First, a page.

# 29 The Faith of Love, Data is Not a Dog
The Faith of Love
Rajinder was born in 1975, long after I first saw this mazhar, near the exit gate of the Delhi Gymkhana Club. His family lived in an outhouse of one of the ministerial bungalows close by, and “ever since I was a child, I was drawn by the immense power of the Baba.”
He touches his ear lobes in piety.
Over the decades, the mazhar of Hazrat Sufi Sant Saiyyad Mastan Mansoor Ali Shah Baba has acquired a canopy, a tiled floor, lanterns, and a festive air, thanks to Rajinder’s devotion. If you pass the mazhar any morning, you’ll see him washing the floor, smoothening the chadar, or filling the oil lamps, before he goes off to work. Last week, he stopped me to offer roasted chana and mishri wrapped in newspaper.
When we moved to Delhi in 1967, the club was one of the outer markers of our little lives. In the east, our Delhi ended at the zoo; to the south, at INA market, and in the north, at Gol Dak Khana, and our schools. Separated by the enormous edifice of the Sacred Heart Cathedral, to which the Catholic boys went for their catechism classes, I attended St. Columba’s HIgh School, and my younger sister the Convent of Jesus and Mary. Across the road from her school was the blazing marble of Gurdwara Bangla Sahib, to which my mother bundled us off before every final exam, to ‘mattha teko’, touch our foreheads to sacred ground, and ask for blessings.
Ma inherited this piety from her mother-in-law, Kartar Devi, born to a Hindu family in undivided Punjab, but reared in the Sikh faith. My grandmother was functionally illiterate, but she could ‘read’ one book, the Sukhmani Sahib, I guess because she recognised the characters from decades of recitation and pattern association.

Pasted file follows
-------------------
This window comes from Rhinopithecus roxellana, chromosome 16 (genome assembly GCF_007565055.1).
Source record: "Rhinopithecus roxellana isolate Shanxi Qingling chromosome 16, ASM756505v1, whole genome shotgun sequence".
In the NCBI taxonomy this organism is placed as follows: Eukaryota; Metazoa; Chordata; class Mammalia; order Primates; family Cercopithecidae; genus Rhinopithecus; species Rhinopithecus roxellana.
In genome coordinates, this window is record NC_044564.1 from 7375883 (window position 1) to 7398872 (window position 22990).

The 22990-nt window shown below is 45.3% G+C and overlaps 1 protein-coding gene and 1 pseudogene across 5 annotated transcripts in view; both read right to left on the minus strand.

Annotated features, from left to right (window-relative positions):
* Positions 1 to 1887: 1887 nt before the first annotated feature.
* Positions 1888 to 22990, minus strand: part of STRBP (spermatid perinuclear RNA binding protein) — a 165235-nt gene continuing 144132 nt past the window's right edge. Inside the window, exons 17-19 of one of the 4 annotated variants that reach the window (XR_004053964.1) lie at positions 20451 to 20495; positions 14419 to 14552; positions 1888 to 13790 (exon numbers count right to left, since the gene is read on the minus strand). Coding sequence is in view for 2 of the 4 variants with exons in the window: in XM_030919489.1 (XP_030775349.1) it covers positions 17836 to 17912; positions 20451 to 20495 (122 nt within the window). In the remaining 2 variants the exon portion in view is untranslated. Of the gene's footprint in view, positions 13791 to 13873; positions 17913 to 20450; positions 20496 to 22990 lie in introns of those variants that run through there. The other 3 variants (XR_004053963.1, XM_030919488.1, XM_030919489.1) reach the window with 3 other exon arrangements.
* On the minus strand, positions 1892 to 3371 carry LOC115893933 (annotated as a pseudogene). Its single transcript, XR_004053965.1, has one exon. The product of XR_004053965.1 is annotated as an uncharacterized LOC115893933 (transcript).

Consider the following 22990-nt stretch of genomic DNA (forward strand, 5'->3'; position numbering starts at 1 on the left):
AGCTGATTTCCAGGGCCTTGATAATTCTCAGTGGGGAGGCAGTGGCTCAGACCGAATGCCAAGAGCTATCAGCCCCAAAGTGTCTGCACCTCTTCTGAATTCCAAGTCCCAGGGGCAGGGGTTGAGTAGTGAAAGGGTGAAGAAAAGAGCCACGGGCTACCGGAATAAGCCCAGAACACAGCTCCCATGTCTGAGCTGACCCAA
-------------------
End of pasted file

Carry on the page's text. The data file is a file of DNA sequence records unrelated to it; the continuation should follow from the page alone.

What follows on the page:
After the exams, when we drove up to Himachal or Punjab for the summer, we would stop at Anandpur Sahib, to ‘mattha teko’ for a safe journey, and for the delicious kada prasad. One summer, I went down with a raging fever in Manali, and the mission hospital advised I return to Delhi for diagnostic tests and the comforts of home. I flew down with my mother, who said we were being punished for having violated our own faith, by not driving up the little hillock to the Gurdwara at Anandpur Sahib.
In 1984, when Operation Bluestar stormed the Golden Temple, the world learned how the center of the Sikh faith had been turned into an armoury. My mother turned her back on gurdwaras, and returned to the core of the Arya Samaj practice, to havans on birthdays and wedding anniversaries. “There should be no place for violence in religion”, she declared.
I wonder what she would have made of the increased weaponisation of Hindutva in recent years. I know she would have wrestled with her need for piety and ritual, knitted into her umbilical connection with the Hindu faith. Her search for spiritual clarity would have been clouded by the ‘othering’ of Indian Muslims, imbibed in the aftermath of Partition. But in the social work that was the core of her shraddha, she observed no boundaries of creed and caste. After Ma passed, we carried out her only wish, to bring live music to the home for two weeks. When the granthis from the neighbouring gurudwara uncovered their harmonium and tablas in front of her smiling photograph, it was as if the spectre of Bluestar was being unwrapped and liberated from our lives.